More Alternative Investments Now Available to Individuals
Many mainstream investment firms are not likely to steer you toward alternative investments. Why? In some cases, they don’t know how to find them; in others, they don’t understand them.
At Halbert Wealth Management, we do understand how alternative investments work, and we know how to find them. From our founding over two decades ago, we have made it our business to find successful alternative investments and make them available to individual investors like yourself.
It used to be that we had to seek out these successful alternative investment managers ourselves. And we still do. But increasingly, we do not have to look for them. Why? As we have grown in size and reputation, the successful alternative managers often come to us.
Once we find a potential investment candidate, we do all the heavy lifting for you. Each investment is subjected to our extensive due diligence process before we make it available to our clients.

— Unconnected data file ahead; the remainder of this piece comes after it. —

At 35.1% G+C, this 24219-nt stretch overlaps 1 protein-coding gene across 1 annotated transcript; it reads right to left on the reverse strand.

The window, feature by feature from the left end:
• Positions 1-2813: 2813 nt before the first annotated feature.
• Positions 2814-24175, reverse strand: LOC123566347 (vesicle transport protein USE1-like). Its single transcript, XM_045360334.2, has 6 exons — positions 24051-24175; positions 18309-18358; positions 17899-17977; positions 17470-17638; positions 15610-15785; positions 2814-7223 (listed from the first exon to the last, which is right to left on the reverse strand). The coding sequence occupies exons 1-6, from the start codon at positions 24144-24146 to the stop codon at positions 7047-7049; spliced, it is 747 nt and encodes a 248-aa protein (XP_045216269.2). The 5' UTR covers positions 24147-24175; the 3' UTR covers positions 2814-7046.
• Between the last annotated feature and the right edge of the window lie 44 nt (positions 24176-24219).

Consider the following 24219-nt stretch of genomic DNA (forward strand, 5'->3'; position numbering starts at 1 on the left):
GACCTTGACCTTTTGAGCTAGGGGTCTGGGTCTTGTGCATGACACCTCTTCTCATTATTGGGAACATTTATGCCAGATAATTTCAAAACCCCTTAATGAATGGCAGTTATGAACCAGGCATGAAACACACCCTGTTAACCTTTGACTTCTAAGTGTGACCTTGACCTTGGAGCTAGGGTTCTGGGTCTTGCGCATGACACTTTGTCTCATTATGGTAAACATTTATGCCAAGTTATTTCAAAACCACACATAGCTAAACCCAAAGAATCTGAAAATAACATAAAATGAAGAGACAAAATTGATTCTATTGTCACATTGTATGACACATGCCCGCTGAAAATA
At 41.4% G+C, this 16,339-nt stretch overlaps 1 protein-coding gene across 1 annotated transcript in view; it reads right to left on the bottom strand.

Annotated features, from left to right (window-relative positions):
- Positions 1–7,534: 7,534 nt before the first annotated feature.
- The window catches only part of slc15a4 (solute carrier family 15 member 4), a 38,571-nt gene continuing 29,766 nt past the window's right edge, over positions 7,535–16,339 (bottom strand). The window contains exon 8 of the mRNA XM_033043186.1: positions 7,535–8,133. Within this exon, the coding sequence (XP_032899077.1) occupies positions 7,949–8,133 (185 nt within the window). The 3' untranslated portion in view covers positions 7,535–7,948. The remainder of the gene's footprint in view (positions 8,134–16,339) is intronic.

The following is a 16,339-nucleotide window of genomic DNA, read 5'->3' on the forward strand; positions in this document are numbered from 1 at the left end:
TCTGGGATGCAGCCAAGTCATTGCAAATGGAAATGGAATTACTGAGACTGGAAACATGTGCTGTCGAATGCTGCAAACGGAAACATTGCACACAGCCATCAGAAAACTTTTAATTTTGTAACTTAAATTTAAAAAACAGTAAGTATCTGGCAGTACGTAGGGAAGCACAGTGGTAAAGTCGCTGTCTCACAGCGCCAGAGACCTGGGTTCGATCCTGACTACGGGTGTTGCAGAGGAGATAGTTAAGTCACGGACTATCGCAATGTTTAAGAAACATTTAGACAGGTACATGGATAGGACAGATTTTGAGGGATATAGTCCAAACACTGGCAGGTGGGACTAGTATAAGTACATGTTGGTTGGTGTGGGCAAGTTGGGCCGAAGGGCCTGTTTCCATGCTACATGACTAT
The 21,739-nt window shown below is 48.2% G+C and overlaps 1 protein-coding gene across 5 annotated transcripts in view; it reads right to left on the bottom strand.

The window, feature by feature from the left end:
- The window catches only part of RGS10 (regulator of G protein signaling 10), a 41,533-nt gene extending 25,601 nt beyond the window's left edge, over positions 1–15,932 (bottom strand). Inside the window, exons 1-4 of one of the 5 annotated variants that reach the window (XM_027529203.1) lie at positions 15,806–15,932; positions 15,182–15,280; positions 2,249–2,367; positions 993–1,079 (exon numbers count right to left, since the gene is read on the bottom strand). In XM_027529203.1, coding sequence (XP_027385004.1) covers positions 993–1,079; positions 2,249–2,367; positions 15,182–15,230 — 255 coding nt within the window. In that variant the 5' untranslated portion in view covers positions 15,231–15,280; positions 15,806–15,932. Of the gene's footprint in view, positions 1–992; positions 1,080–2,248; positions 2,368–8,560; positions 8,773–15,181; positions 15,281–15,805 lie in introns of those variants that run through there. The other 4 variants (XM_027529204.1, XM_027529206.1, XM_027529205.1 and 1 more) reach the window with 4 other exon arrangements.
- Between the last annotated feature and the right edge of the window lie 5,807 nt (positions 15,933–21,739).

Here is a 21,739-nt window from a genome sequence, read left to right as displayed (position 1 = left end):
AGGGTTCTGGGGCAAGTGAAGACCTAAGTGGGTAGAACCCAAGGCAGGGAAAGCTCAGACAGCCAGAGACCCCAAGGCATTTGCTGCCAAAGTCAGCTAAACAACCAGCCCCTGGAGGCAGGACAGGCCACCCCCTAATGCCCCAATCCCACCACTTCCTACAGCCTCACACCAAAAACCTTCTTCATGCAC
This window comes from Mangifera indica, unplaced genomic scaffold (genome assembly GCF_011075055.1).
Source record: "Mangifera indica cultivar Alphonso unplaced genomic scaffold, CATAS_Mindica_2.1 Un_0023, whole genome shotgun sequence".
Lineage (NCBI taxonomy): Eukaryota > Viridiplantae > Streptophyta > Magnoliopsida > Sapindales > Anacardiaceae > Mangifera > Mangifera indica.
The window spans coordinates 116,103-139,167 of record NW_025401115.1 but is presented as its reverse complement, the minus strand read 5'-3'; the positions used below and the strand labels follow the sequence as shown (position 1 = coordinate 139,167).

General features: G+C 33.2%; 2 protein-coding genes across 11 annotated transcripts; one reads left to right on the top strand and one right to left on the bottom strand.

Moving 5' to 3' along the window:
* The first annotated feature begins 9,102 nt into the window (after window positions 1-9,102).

Now, you are probably thinking, “There’s no way I have enough money to invest like the pros at Yale, Harvard, Stanford or MIT.” In the past, this was often true.
But not today. In fact, there are more alternatives available to individual investors than ever before. Of course, some of the investments are designed for larger portfolios, but most are very approachable.
In short, we offer the opportunity to invest like the large institutional players, the smart money, with a fraction of the capital the big boys have at their disposal. We offer investment strategies in all of the alternative categories listed above.
If you are over-invested in stocks and subjecting yourself to too much risk, especially when the next bear market rolls around – and it will roll around – consider diversifying with alternative investments like the smart money does.
We are just a phone call away at 800-348-3601, and one of our non-commissioned Investment Consultants will be happy to help you build a customized portfolio to fit your goals and risk tolerance.
Finally, let me wish you and yours a very Happy Thanksgiving. We have so much to be thankful for in this country. Our kids and their spouses and some other relatives are coming to our house for Thanksgiving. I’ll be cooking deep fried turkey and dressing and sides, as usual, and we’re looking forward to a great weekend. Thank you for reading me, and I wish you all the best!
Happy Thanksgiving Everyone,
Gary D. Halbert